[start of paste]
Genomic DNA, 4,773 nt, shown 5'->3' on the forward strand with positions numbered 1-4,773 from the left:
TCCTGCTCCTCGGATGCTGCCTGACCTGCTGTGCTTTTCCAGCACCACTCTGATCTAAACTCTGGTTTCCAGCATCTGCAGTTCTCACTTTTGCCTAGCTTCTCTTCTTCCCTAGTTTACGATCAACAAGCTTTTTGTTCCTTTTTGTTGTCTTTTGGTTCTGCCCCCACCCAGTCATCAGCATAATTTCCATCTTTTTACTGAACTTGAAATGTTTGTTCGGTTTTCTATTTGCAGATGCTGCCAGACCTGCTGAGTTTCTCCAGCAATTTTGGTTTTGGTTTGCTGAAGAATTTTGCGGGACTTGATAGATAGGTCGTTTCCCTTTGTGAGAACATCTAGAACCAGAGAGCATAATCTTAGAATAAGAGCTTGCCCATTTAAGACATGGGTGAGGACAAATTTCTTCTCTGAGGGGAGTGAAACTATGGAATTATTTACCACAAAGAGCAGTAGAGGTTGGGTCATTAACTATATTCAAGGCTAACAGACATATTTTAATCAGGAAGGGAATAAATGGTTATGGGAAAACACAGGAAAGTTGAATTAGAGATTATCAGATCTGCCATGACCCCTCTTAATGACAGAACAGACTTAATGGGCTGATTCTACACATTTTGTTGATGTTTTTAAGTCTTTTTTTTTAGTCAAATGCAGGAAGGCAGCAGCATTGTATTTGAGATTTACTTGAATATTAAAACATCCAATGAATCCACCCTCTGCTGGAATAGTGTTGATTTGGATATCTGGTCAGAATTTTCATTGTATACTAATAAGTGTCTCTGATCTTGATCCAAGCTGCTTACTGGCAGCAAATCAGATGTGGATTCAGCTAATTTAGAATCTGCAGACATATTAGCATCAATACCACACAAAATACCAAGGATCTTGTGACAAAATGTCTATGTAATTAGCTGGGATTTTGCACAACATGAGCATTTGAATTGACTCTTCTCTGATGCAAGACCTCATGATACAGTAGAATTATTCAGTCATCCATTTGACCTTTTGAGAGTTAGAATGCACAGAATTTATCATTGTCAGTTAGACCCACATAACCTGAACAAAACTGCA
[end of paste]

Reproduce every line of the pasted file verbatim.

Genomic DNA, 4,773 nt, shown 5'->3' on the forward strand with positions numbered 1-4,773 from the left:
TCCTGCTCCTCGGATGCTGCCTGACCTGCTGTGCTTTTCCAGCACCACTCTGATCTAAACTCTGGTTTCCAGCATCTGCAGTTCTCACTTTTGCCTAGCTTCTCTTCTTCCCTAGTTTACGATCAACAAGCTTTTTGTTCCTTTTTGTTGTCTTTTGGTTCTGCCCCCACCCAGTCATCAGCATAATTTCCATCTTTTTACTGAACTTGAAATGTTTGTTCGGTTTTCTATTTGCAGATGCTGCCAGACCTGCTGAGTTTCTCCAGCAATTTTGGTTTTGGTTTGCTGAAGAATTTTGCGGGACTTGATAGATAGGTCGTTTCCCTTTGTGAGAACATCTAGAACCAGAGAGCATAATCTTAGAATAAGAGCTTGCCCATTTAAGACATGGGTGAGGACAAATTTCTTCTCTGAGGGGAGTGAAACTATGGAATTATTTACCACAAAGAGCAGTAGAGGTTGGGTCATTAACTATATTCAAGGCTAACAGACATATTTTAATCAGGAAGGGAATAAATGGTTATGGGAAAACACAGGAAAGTTGAATTAGAGATTATCAGATCTGCCATGACCCCTCTTAATGACAGAACAGACTTAATGGGCTGATTCTACACATTTTGTTGATGTTTTTAAGTCTTTTTTTTTAGTCAAATGCAGGAAGGCAGCAGCATTGTATTTGAGATTTACTTGAATATTAAAACATCCAATGAATCCACCCTCTGCTGGAATAGTGTTGATTTGGATATCTGGTCAGAATTTTCATTGTATACTAATAAGTGTCTCTGATCTTGATCCAAGCTGCTTACTGGCAGCAAATCAGATGTGGATTCAGCTAATTTAGAATCTGCAGACATATTAGCATCAATACCACACAAAATACCAAGGATCTTGTGACAAAATGTCTATGTAATTAGCTGGGATTTTGCACAACATGAGCATTTGAATTGACTCTTCTCTGATGCAAGACCTCATGATACAGTAGAATTATTCAGTCATCCATTTGACCTTTTGAGAGTTAGAATGCACAGAATTTATCATTGTCAGTTAGACCCACATAACCTGAACAAAACTGCA